A new report has some good news about Americans' retirement prospects, finding that in 2023 more U.S. workers have not only increased their savings but also their confidence in meeting their goals.
Goldman Sachs’ annual retirement report, released Tuesday, found that more than half of workers added to their retirement savings this year, much higher than the 36% reported in 2022. Sixty-one percent of workers said their current savings are on track or better, compared to 54% last year.
And fewer working respondents reported feeling financial stress concerning their retirement savings. Just 46% said they were worried about retirement, down from 58% in 2022.
What is the 'financial vortex' impacting retirement?
Even though the retirement savings picture improved this year for most working respondents, many of the roughly 3,700 workers surveyed said other costs were impacting their ability to save: 42% said financial hardship caused them to pause saving for retirement, up from 33% the previous year.
Emergency savings are suffering, too. Just 36% of workers said they have three months of income or more saved for unplanned events and emergencies.
A phenomenon known as the “financial vortex” — or other costs that eat up income that would otherwise be put toward retirement — has worsened for many, particularly concerning credit cards and other debt. Compared to 2022, more respondents reported that factors like debt, caregiving and the cost of higher education hurt their retirement savings at least moderately.
In all, about 1 in 5 workers polled said their competing financial priorities will delay their retirement by four years or more.
“The financial vortex threatens all Americans because, despite their best efforts to consistently save when employed, life’s unexpected bumps can meaningfully derail the best retirement savings plans,” Chris Ceder, senior retirement strategist at Goldman Sachs Asset Management, said in a news release.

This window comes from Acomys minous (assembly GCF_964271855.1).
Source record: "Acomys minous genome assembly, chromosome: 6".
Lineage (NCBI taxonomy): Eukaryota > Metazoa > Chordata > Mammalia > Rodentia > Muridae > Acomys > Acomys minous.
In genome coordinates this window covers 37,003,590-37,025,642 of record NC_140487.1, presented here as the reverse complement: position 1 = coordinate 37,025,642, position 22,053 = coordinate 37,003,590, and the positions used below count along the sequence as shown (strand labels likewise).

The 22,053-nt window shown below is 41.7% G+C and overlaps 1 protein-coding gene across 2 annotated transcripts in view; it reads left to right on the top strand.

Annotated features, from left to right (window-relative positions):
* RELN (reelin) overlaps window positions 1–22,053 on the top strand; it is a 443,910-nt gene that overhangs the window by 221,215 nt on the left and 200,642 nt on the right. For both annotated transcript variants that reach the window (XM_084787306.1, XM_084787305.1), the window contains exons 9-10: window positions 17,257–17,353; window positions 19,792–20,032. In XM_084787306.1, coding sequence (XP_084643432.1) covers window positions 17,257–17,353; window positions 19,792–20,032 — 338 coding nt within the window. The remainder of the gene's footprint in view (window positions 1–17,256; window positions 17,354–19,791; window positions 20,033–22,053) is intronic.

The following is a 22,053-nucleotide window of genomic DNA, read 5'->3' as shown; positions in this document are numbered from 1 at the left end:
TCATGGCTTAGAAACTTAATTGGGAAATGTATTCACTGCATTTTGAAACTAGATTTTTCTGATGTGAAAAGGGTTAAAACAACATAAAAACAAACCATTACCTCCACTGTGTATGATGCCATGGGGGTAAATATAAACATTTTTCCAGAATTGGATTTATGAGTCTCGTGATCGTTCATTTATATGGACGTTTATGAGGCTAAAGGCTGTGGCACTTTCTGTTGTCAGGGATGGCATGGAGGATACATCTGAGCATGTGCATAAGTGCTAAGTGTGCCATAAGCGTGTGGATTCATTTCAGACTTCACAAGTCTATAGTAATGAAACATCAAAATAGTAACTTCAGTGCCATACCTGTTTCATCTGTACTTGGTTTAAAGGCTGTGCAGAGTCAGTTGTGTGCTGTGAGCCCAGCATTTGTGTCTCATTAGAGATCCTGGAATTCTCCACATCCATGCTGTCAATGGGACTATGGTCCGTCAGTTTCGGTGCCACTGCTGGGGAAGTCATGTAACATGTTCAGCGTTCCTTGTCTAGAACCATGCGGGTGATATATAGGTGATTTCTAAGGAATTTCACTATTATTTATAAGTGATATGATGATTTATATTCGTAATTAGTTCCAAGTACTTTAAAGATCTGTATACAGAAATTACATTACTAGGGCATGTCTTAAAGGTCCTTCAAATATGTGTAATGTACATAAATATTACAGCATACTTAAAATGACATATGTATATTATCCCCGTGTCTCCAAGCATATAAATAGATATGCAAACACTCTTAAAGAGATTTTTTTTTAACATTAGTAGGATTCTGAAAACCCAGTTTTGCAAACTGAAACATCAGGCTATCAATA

The retirement outlook for savers
In a presentation of Goldman Sachs’ new data, Ceder pointed to strong market performance and cooling inflation as factors that helped workers save more. Alas, the relatively new phenomenon of the "financial vortex," which has emerged only over the last decade, hasn’t improved along with this year’s data on retirement savings.
“Its challenges are largely immune to improvement in markets and the economy and will continue to impact new generations of retirement savers,” Ceder said in a news release.
Interest rate hikes by the Federal Reserve are making it much harder for workers to pay off their debts. Many turned to credit cards to help cover everyday expenses during the worst of the inflationary period, bringing U.S. credit card debt to an all-time high of more than $1 trillion this year, according to Federal Reserve data. Auto loan debt is also at record highs thanks to skyrocketing car prices in recent years.
With the average APR on credit cards at more than 20%, that debt is already proving difficult to pay off. Delinquencies on credit cards have been rising steadily since late 2021, according to the New York Fed, hitting 7.2% in the second quarter of this year.
With monthly student loan payments returning next month, the financial hardships will likely worsen for many Americans in the last quarter of 2023 and beyond. Goldman Sachs says over the long term, financial vortex challenges could reduce U.S. employee retirement savings by up to 37%.
While that may make financial planning seem impossible, the report stresses that it's still important, as are employer-sponsored resources to help savers navigate so many competing costs.
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